It’s getting to be almost impossible to get a low risk return in bonds or stocks. Treasury bills and bankers acceptances (unsecured IOUs, in fact) pay less than half a per cent, give or take and depending on the day. Bonds due in three to five years pay a couple of percent before tax and barely one per cent after. You could buy a bond with a four per cent or better annual interest rate due in 20 to 30 years, but if interest rates go up, those long bonds will plummet in value as new bonds with fatter interest payments are issued. For even more risk, you can pick stocks with terrific dividends, yet many payouts are at risk of being cut. Preferred stocks, which are like bonds save that they give the holder no contractual right to be paid, often have double-digit yields. Considering that preferreds rank behind junk bonds in priority to be paid, their high yields are no free lunch.
So what can you do to get a decent and safe yield on your cash? Remember, if you give up and just leave your money in the bank in a liquid but low interest account, you could wind up eating your capital.
Annuities could be the cure for investment income blues in this time of troubled markets. They offer a large boost over the yields on safe government bonds and they guarantee a known cash flow for life. And for folks over the hump of middle age and able to see retirement in their sights, annuities can make a good deal of sense.
The annuity concept is a bet with an insurance company. You put your money down to buy an income stream for as long as you or a spouse or partner live. The insurance company juices up underling bond interest with some return of capital and boost based on the idea that the time for payout is finite. At the death of the person(s) getting the money, the insurance company gets what is left.
Betting on death (or long life, if you prefer) sounds like an investment plan cooked up in Vegas, but it is as solid as finances of the insurance company selling the plan and as sure as the concept that you get income for life and therefore can never run out of money.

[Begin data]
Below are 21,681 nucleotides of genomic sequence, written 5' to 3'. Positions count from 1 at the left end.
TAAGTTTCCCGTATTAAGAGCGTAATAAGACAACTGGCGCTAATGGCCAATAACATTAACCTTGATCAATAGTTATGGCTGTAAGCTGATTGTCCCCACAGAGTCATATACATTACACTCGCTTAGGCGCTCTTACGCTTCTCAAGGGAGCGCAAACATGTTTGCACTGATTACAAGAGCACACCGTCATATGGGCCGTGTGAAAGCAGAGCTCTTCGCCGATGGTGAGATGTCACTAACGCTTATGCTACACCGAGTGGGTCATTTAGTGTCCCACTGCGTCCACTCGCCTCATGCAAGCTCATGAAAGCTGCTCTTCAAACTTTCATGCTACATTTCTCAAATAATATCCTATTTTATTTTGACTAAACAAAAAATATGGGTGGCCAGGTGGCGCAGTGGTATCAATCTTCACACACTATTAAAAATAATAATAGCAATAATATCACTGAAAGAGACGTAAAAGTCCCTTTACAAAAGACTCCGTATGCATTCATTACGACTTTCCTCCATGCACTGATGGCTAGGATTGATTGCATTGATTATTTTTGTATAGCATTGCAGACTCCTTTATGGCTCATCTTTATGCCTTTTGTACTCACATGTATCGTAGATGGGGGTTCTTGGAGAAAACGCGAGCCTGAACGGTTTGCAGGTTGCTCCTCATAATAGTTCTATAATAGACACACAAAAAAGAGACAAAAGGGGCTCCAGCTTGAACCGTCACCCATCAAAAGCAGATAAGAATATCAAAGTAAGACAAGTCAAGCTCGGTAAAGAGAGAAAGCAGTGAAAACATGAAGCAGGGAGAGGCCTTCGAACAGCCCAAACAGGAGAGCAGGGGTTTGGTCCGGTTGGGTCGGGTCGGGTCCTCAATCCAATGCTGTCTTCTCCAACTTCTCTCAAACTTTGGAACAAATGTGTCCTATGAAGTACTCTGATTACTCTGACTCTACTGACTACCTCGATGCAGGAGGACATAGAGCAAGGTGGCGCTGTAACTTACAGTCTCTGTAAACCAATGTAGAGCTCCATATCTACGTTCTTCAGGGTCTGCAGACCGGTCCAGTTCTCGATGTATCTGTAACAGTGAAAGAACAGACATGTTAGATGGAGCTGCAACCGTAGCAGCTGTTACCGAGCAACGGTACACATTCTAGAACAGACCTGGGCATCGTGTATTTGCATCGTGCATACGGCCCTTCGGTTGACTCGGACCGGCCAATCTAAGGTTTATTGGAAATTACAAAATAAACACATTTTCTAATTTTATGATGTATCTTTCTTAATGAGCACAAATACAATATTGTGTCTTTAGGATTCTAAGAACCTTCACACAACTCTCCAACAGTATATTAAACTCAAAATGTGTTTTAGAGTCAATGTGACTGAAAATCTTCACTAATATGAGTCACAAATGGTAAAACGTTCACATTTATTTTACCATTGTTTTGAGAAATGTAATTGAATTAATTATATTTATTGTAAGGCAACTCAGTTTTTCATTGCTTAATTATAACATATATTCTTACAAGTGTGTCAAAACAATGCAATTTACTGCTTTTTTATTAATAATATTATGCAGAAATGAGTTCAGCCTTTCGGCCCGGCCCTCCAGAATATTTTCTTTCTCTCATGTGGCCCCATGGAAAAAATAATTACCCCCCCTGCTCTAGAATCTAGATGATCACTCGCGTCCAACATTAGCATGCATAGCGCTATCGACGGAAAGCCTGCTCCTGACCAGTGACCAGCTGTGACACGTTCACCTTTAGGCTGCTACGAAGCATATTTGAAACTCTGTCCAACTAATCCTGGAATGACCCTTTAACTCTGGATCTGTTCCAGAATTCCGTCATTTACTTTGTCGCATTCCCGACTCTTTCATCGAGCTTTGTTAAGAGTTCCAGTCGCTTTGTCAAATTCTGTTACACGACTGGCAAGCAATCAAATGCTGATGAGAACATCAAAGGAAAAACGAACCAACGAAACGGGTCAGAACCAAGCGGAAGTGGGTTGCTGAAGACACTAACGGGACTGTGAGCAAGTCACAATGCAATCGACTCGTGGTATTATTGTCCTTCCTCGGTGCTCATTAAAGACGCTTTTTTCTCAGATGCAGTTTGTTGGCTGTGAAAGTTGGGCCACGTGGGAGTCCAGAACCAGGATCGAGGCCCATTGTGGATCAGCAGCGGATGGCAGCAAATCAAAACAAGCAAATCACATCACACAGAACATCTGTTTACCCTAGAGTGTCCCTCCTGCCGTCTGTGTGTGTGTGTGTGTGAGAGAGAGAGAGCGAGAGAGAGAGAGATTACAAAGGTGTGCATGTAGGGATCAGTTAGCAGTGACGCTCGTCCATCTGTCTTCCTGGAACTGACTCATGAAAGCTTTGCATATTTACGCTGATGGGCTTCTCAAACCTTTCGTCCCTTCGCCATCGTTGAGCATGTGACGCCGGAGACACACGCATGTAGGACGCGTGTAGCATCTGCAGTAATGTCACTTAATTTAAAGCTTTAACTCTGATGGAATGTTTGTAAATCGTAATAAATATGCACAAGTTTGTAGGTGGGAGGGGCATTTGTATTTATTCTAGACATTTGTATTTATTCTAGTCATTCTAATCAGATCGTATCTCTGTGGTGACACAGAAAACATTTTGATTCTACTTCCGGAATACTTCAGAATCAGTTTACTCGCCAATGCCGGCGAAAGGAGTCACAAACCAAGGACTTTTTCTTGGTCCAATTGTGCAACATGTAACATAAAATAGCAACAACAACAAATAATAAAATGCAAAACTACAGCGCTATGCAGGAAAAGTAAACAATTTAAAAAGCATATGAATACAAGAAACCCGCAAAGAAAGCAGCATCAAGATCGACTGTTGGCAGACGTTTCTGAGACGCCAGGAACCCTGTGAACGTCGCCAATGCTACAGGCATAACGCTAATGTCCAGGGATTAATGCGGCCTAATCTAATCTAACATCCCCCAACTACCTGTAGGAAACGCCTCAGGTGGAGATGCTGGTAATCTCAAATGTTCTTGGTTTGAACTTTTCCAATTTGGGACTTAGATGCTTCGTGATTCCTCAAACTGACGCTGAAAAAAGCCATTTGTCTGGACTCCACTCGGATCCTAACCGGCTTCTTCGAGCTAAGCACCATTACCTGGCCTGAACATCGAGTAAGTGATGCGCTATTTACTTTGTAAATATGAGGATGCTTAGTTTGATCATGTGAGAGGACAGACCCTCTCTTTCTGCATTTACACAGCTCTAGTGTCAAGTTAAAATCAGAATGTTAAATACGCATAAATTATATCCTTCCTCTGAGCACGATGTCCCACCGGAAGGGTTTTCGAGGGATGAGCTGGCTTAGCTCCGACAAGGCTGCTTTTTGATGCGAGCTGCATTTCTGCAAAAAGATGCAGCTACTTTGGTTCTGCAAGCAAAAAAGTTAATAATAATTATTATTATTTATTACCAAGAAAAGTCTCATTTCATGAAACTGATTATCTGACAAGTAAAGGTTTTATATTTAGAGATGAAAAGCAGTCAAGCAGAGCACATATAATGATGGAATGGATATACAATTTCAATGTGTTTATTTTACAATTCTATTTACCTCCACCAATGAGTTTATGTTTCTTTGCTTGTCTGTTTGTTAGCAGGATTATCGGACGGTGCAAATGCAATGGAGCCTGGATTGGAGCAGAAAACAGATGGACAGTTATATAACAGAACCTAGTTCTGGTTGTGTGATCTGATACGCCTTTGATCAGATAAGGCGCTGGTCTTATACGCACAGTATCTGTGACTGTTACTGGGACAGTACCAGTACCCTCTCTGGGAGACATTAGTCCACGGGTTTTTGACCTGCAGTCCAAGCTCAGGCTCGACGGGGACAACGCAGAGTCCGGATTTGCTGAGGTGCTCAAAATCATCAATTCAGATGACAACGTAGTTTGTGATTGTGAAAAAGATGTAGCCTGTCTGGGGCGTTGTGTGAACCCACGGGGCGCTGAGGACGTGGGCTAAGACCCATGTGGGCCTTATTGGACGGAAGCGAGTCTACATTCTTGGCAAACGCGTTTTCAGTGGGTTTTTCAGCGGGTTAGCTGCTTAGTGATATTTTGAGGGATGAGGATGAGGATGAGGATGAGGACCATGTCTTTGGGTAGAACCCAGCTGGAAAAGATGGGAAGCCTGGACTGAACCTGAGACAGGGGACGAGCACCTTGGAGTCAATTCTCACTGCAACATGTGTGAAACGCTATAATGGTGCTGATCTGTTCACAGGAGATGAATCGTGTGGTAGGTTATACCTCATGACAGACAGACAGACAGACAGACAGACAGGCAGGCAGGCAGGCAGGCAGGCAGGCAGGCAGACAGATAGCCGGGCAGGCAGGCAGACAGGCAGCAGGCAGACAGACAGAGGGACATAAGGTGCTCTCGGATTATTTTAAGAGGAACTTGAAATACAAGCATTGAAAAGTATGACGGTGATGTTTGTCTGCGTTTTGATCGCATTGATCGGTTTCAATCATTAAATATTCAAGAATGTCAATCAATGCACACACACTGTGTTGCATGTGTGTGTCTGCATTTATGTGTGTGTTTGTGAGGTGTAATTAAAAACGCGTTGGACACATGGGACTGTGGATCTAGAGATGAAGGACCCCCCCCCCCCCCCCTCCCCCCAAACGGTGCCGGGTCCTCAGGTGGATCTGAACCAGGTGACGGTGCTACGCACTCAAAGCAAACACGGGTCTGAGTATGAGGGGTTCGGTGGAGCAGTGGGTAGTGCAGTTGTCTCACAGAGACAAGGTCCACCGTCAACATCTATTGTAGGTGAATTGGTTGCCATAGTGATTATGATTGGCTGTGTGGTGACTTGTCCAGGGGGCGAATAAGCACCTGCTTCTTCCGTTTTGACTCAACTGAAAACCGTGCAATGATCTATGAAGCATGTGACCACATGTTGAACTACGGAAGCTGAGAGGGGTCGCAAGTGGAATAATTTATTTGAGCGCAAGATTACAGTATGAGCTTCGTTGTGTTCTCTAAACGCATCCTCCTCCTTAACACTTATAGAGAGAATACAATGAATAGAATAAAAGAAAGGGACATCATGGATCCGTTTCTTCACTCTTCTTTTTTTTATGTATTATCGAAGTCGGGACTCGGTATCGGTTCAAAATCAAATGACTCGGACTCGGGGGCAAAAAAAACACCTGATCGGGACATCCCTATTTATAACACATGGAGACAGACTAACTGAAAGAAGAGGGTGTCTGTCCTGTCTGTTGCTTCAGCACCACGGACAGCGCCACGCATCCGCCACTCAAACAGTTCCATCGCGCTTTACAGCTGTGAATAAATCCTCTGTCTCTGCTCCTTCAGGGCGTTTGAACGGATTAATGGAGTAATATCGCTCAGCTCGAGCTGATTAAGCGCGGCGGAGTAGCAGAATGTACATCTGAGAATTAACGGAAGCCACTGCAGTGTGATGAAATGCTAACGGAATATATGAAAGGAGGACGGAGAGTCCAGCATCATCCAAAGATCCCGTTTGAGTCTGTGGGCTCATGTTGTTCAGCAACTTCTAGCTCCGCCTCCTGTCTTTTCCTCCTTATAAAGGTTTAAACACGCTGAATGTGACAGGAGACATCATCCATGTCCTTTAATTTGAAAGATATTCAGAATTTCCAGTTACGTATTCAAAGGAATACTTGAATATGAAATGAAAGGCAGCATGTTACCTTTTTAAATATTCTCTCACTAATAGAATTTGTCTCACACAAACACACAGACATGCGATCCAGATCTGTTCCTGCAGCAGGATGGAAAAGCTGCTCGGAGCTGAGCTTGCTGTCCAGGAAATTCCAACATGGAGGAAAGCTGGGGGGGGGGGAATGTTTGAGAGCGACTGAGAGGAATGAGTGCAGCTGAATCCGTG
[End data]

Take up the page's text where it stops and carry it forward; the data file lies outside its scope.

Men tend to die before women, so they get more from each dollar of capital than do women. The payout range on annuities these days is between seven per cent and eight per cent per year, depending on gender. Men, who tend to die before women, get closer to eight per cent, while women, with the gift of relative longevity, tend to get closer to seven per cent. Ill health can boost returns. The sicker one is, the higher the potential payout, though it may be necessary to take a medical exam to satisfy the insurance company that one’s ills are mortal.
In spite of the complexity of annuity payment structures, the totals that can be paid are potentially attractive. A poll of three large insurance companies for a sample annuitant at age 65 with a spouse age 65 with a 10-year minimum pay guarantee produced quotes of $569.18 per month, $573.63 per month and $587.85 per month.
In comparison, a blend of mid to long-term government bonds with an average four per cent yield to maturity would produce at most a $333.33 monthly cheque. The annuity idea has some appeal to someone who is prepared to allow capital to be consumed as a flow of income.